22256555100b29a0da86yd2 Many of us  have them: the University created ‘Class of 2013’ groups or pages in Facebook. I’m sure many of us use them in the same way: connect with students, answer questions, read and pass along prevalent student issues, etc. But how many of us really interact with students versus remaining a quiet but visible resource?

Unobtrusively, I’ve been adding ‘officers’ to our Class of group that represent various areas of the university that may be important to new students: New Student Programs, Student Affairs/Activities, On and Off Campus Housing, etc. I’ve made it known to students that this group is here for them to use and for the university to make better. I’ve reached out to active students in the forums and asked for them to become officers representing their peers for feedback and to make the community better. So far, all involved have seemed excited and engaged.

Overall, the University has remained an outsider, letting students speak to each other about problems, fears and questions while watching upperclassmen, other freshmen, or office representatives jump in with answers. Primarily, students seem to answer students questions organically without university sanctioned prompting. I’ve found this exercise in community management and growth fascinating.

How have your communities been created, grown and fostered? Have you needed to provide much more than the forum itself to watch it grow and be a valued resource?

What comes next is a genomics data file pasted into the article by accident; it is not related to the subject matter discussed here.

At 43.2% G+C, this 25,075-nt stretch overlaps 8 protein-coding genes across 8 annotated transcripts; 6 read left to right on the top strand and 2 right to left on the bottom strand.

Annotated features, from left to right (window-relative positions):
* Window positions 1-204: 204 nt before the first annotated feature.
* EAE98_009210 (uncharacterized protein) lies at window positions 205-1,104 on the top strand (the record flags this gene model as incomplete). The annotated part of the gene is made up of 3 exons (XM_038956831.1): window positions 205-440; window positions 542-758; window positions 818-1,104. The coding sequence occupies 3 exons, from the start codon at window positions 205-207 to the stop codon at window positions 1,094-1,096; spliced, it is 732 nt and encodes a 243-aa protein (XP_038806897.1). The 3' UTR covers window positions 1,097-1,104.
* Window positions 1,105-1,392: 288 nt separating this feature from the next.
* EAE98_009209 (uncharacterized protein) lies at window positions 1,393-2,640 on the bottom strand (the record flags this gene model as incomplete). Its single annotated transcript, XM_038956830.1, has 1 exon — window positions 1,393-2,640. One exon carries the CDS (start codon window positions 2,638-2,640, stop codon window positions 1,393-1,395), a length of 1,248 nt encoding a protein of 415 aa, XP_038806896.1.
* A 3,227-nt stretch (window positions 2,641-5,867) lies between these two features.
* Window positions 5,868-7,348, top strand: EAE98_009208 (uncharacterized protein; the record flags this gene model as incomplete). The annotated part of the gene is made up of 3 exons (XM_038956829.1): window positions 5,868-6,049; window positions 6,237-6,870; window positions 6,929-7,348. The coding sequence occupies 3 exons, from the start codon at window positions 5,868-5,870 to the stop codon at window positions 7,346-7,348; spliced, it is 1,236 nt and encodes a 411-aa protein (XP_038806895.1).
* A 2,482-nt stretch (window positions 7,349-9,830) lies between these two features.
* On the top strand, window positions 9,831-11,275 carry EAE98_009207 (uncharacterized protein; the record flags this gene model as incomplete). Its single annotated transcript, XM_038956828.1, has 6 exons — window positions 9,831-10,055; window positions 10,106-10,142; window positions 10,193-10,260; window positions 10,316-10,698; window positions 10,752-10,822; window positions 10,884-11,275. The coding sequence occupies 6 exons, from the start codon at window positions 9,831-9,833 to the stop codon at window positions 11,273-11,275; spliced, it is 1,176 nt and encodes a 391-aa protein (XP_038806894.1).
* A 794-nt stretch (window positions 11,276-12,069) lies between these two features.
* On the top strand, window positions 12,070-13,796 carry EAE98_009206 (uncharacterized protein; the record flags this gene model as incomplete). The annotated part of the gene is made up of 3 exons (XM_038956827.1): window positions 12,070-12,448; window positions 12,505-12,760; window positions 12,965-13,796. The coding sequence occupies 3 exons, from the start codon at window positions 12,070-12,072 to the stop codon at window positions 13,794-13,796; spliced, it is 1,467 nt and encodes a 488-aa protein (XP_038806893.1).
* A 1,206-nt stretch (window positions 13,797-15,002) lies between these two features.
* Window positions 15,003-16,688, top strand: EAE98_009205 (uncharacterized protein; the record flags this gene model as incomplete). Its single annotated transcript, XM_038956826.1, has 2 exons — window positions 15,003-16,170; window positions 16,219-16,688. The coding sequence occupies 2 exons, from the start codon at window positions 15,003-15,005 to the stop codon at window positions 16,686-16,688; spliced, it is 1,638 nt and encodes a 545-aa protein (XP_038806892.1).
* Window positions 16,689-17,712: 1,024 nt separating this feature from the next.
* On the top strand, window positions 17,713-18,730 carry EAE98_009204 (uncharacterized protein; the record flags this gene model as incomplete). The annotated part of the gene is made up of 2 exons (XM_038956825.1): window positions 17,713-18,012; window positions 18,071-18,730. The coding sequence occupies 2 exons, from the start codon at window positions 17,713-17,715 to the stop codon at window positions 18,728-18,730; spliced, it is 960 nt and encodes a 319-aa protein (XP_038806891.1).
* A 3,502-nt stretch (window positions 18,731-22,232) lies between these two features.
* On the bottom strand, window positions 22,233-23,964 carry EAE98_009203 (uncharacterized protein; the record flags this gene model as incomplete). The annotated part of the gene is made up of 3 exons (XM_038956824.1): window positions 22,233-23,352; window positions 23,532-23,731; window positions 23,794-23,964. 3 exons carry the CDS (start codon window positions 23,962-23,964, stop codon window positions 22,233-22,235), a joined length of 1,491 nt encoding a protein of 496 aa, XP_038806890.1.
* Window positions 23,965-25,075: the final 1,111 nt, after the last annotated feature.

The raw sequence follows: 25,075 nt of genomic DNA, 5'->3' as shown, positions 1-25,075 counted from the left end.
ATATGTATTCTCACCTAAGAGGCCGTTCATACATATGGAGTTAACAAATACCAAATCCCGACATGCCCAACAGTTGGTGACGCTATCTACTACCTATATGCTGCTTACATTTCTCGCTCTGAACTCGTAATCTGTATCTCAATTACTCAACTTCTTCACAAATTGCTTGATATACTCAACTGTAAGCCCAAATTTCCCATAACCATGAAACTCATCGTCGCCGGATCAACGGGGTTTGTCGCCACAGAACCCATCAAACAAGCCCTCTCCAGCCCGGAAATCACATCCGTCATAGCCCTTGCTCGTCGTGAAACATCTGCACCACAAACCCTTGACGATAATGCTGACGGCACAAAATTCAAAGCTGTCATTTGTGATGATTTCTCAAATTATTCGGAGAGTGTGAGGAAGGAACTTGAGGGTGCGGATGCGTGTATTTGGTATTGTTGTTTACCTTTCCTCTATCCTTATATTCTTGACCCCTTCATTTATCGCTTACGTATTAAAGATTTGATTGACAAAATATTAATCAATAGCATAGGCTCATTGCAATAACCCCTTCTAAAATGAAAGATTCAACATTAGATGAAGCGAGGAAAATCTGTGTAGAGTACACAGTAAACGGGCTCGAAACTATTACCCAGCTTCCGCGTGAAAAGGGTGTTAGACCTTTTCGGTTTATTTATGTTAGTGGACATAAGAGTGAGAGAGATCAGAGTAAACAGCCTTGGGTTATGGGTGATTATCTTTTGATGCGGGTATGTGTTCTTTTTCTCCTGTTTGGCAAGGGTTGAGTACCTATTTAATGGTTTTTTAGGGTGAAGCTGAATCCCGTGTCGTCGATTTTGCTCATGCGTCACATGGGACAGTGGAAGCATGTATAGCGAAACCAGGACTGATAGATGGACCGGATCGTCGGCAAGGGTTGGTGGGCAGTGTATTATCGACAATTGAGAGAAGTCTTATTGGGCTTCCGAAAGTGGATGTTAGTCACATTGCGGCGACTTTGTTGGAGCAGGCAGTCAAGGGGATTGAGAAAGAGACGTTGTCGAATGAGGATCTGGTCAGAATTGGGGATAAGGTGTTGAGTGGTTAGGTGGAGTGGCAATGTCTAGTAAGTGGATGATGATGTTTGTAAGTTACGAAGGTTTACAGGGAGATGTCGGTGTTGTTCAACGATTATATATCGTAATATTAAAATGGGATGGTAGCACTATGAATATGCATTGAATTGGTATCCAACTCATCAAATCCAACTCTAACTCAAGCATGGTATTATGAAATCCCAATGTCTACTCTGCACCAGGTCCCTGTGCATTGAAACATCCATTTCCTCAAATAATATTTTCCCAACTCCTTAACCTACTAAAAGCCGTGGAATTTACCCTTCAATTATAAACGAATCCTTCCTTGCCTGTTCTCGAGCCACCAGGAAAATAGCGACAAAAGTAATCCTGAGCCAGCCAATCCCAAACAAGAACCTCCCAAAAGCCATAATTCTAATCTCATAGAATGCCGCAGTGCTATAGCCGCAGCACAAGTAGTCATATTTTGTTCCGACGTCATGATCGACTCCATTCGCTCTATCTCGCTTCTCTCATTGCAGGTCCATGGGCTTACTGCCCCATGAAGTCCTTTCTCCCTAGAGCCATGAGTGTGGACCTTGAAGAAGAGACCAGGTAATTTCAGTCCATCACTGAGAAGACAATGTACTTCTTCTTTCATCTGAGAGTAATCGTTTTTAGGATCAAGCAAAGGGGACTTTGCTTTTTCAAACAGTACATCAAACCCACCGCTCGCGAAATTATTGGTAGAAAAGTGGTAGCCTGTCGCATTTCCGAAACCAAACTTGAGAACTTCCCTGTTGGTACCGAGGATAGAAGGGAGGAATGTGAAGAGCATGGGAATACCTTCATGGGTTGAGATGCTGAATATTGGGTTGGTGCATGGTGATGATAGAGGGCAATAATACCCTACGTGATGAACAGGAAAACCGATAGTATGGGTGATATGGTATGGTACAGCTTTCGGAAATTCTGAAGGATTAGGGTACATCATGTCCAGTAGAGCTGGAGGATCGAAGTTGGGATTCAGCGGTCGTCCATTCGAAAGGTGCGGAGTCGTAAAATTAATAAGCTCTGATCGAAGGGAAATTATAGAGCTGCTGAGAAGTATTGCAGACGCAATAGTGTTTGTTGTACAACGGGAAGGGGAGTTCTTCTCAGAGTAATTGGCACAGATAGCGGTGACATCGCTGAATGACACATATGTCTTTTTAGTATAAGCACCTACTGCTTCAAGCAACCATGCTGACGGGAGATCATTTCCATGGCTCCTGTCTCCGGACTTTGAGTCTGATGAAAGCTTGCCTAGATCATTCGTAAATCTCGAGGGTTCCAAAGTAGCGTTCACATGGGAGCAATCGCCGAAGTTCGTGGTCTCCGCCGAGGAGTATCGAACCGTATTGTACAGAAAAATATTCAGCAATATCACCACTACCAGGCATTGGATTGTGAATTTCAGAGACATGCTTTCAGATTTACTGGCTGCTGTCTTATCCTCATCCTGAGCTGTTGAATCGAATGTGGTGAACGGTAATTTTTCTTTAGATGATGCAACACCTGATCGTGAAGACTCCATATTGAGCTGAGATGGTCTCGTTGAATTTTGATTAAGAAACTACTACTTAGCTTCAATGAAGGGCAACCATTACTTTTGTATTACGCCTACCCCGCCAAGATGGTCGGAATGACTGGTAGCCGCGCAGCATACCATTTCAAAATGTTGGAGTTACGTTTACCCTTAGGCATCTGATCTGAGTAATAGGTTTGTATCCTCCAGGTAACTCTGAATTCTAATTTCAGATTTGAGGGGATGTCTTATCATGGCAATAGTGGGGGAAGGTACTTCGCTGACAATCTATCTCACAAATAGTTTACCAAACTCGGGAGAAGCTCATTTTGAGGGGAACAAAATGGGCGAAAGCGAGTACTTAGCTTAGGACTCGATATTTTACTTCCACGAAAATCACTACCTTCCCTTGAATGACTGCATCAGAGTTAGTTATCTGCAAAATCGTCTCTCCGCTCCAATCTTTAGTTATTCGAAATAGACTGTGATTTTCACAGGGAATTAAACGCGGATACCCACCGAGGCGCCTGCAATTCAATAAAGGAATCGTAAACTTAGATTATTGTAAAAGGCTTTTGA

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1 Comment

  1. insidetimshead says:

    I won’t lie. I really didn’t pay much attention to what was happening with Class of 2013 groups until Facebookgate, aka the College Prowler incident. That’s when I noted there was a real page run by an incoming student and a Prowler-fed page (now defunct). I’ve talked quite a bit to the student who runs the authentic page and really think it came together quite well organically; he practically had to “hire” someone to administer the page, as its popularity far exceeded his expectations or time. Very rarely I’ve jumped in if there’s something that needed to be communicated or, more often, debunked.

    Just after Facebookgate, I leapt in and created an official Class of 2014 group. I reckon there’s time until it starts seeing members — though tempus fugit lately. So I plan to turn that over to a couple of student administrators to manage … let’s say I have candidates in the pipeline. I’d rather it out of our hands. After all, do I really want to get involved in conversations on whether teenagers should try to get fake IDs? Not so much.

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